Statistical Methods Course Description
Overview: In many scientific fields research questions have become more complex. Researchers are no longer simply interested in if one variable (X) is related to another (Y). Instead, research questions such as: “Why is X related to Y?” and “When is X related to Y?” abound. This course addresses methods to test why two variables are related (mediation) and when two variables are related (moderation).
• Classic and contemporary approaches
• Estimating moderation
• Mediation effects
• Path analysis
• Indirect and direct effects
• Testing intervening variable effects
• Probing and plotting interactions
• Combining moderation and mediation
Instructor: Kyle Lang
Kyle is a postdoctoral research associate at the Texas Tech Institute for Measurement, Methodology, Analysis, and Policy. He earned his Ph.D. in quantitative psychology from the University of Kansas in 2015. Kyle’s research focuses on missing data analysis with a particular emphasis on developing and evaluating multiple imputation techniques for use with difficult missing data problems (e.g., imputing categorical data, imputation in large datasets, high-dimensional imputation models). He also has extensive experience applying cutting edge statistical methods such as those for testing mediation and moderation to substantive research questions in fields such as psychology, education, social work, and political science as both a statistical consultant and a collaborating researcher. Dr. Lang has been involved in Stats Camp every year since 2009. He has provided general statistical consulting for all of the courses offered and given numerous guest lectures on topics such as mixture modeling, regularized regression modeling, and Bayesian structural equation modeling.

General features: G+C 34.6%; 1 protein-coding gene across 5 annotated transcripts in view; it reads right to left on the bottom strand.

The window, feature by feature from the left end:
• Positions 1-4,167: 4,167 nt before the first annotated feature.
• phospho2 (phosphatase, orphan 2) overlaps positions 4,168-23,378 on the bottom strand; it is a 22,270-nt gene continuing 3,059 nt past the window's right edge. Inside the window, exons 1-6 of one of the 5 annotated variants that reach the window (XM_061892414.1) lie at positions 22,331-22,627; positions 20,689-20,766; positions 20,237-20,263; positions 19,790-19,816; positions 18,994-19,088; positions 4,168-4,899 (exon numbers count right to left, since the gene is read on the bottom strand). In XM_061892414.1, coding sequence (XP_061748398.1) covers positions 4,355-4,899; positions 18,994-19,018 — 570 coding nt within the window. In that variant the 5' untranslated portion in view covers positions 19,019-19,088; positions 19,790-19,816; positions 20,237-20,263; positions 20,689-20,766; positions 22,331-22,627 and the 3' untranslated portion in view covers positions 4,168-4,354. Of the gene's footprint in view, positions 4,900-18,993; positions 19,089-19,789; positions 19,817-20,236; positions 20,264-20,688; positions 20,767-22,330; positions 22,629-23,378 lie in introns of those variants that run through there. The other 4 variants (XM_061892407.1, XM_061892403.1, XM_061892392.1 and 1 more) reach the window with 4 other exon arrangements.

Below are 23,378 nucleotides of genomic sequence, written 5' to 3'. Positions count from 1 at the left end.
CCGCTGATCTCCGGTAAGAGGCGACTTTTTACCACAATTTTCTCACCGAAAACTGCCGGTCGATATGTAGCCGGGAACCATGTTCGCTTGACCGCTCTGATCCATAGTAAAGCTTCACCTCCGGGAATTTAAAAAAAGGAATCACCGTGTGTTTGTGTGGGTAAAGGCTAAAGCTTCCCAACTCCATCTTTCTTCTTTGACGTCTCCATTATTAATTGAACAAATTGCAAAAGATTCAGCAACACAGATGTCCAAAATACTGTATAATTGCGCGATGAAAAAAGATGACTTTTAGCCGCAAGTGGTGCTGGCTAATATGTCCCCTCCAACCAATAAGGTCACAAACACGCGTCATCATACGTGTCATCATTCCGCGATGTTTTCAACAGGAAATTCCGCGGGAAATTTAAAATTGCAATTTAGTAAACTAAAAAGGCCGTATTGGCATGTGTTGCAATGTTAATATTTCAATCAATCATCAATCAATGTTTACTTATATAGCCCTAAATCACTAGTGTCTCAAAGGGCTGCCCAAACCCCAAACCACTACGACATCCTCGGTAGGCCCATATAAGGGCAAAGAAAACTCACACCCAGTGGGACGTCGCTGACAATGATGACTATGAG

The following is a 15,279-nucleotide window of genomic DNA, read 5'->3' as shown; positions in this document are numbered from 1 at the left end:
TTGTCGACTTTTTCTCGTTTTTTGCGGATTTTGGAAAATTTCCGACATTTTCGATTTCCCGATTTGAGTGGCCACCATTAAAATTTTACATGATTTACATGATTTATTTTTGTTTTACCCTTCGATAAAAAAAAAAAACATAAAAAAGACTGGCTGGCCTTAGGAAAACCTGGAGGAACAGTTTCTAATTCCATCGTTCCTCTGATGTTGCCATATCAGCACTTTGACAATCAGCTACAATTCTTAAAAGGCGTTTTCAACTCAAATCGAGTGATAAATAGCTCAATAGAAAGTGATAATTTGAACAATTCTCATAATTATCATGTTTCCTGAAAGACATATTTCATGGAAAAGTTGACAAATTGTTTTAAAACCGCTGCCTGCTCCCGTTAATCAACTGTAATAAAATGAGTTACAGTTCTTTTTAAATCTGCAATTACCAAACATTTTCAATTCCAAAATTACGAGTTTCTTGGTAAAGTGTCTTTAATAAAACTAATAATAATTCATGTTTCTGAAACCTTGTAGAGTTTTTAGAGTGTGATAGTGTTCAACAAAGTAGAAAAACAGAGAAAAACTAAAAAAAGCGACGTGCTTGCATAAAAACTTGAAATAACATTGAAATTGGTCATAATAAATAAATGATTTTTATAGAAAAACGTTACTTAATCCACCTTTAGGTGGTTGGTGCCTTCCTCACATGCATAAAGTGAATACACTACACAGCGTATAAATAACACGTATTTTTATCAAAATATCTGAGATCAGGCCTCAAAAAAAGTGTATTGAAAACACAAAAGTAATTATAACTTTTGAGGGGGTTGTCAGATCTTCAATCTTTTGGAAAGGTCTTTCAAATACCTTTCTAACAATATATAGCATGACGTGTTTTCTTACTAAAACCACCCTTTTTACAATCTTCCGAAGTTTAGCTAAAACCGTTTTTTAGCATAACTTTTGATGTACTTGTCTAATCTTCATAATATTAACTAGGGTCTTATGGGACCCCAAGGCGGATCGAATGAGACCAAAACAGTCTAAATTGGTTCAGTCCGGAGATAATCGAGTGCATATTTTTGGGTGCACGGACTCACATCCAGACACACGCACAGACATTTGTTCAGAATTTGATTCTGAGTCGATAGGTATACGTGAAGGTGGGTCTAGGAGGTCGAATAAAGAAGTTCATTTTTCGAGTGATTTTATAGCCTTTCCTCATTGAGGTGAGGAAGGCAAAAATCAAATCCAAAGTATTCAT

Software and Computer Support
All examples will be presented in the R Statistical Programing language. R is an open-source software package for statistical analysis that can be downloaded for free at https://www.r-project.org/. Please install R on your personal computer before the first class meeting. Also, R’s built-in text editor is pretty terrible, so please download one of the following freely-available text editors as well:
If you are using Windows or Mac, Vincent Goulet provides repackaged version of Emacs that are bundled into auto-magical executables that already contain ESS. His packages are freely-available at http://vgoulet.act.ulaval.ca/en/emacs/. I recommend using Dr. Goulet’s bundles if you want to install Emacs on a Windows or Mac machine.
This course will be helpful for researchers in any field—including psychology, sociology, education, business, human development, political science, public health, communication—and others who want to learn how to apply the latest methods in moderation and mediation analysis using freely-available R software. Participants should have a good working knowledge of the principles and practice of multiple regression and elementary statistical inference.
Below are links to course files for those who enrolled in the course. Please download these files onto your computer before the first day of the course. The files are password protected to respect the intellectual property rights of the instructors. By using your login information you agree not to share your login information or the content protected by it.
After May 1st: Click Here to Access Mediation and Moderation Course Files